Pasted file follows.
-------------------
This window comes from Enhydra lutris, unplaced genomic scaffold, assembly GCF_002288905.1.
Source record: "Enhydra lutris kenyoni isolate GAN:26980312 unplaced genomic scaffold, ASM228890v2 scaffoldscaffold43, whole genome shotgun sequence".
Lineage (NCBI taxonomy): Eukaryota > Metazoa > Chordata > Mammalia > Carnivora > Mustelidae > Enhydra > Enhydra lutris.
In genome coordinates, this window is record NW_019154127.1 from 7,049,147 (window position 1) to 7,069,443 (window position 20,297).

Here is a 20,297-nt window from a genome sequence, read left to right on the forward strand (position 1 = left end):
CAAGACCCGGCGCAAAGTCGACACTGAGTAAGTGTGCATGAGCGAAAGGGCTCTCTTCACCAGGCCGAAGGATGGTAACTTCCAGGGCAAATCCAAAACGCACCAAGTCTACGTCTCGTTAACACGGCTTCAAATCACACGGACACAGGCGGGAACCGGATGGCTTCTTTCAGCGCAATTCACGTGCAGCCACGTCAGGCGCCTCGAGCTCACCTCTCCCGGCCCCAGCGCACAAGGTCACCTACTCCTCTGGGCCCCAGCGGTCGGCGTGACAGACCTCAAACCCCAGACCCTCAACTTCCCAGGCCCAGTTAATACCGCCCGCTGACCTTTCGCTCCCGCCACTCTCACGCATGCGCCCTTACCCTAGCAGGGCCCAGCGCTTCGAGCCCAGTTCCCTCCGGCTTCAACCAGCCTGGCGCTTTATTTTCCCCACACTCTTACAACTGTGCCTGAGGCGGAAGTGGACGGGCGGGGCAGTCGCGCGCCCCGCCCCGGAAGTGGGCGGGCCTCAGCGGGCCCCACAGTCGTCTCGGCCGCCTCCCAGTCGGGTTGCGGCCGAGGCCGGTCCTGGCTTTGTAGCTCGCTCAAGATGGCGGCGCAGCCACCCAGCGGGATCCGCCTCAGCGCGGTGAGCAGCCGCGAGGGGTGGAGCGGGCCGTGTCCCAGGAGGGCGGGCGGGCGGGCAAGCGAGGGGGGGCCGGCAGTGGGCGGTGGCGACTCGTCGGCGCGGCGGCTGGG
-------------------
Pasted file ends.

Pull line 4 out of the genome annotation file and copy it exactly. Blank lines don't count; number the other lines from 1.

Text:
In genome coordinates, this window is record NW_019154127.1 from 7,049,147 (window position 1) to 7,069,443 (window position 20,297).